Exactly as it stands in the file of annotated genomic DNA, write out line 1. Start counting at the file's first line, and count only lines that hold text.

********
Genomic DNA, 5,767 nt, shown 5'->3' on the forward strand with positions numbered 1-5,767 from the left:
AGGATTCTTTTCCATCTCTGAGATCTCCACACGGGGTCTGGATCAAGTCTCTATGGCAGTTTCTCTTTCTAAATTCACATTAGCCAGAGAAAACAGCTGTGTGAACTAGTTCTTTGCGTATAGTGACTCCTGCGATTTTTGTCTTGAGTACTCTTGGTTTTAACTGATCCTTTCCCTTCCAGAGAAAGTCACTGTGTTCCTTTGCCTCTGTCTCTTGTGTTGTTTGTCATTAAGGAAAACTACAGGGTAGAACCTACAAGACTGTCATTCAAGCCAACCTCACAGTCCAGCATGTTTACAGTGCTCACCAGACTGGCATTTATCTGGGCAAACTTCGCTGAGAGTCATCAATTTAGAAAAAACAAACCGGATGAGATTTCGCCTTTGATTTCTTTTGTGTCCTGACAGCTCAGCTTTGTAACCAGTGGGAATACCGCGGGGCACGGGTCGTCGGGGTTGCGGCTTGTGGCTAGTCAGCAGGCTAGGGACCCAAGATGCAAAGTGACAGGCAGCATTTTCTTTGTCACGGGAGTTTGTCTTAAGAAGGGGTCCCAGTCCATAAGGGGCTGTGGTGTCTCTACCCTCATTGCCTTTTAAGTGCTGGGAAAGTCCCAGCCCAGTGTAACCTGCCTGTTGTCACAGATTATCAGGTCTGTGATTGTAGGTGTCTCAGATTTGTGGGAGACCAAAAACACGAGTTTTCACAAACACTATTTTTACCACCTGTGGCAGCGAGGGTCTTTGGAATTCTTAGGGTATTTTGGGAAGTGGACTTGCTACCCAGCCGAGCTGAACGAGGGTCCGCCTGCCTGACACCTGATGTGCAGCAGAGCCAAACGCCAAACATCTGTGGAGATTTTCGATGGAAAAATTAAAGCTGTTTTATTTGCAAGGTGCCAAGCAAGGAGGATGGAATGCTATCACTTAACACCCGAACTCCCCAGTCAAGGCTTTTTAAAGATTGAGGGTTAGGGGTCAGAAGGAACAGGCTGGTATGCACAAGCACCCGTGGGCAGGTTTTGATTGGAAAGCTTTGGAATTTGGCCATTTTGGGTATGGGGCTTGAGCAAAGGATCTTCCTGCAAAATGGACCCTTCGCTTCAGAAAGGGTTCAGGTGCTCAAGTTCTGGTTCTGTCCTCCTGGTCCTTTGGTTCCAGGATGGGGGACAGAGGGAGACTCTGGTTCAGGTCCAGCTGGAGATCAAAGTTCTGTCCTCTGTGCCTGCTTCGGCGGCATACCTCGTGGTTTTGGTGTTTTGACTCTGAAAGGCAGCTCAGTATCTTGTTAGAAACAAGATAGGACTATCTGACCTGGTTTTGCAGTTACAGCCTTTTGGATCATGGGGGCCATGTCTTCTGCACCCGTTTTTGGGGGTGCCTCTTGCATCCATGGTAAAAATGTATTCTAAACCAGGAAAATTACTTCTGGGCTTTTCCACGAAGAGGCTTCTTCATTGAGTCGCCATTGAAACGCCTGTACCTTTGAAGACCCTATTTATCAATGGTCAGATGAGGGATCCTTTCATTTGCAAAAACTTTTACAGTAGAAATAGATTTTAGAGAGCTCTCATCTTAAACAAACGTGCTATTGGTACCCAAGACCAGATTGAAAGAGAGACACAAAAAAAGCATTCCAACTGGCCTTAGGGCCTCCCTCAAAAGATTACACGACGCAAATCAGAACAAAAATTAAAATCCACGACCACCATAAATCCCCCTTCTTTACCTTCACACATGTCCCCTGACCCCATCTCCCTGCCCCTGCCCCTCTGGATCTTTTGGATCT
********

Genomic DNA, 5,767 nt, shown 5'->3' on the forward strand with positions numbered 1-5,767 from the left: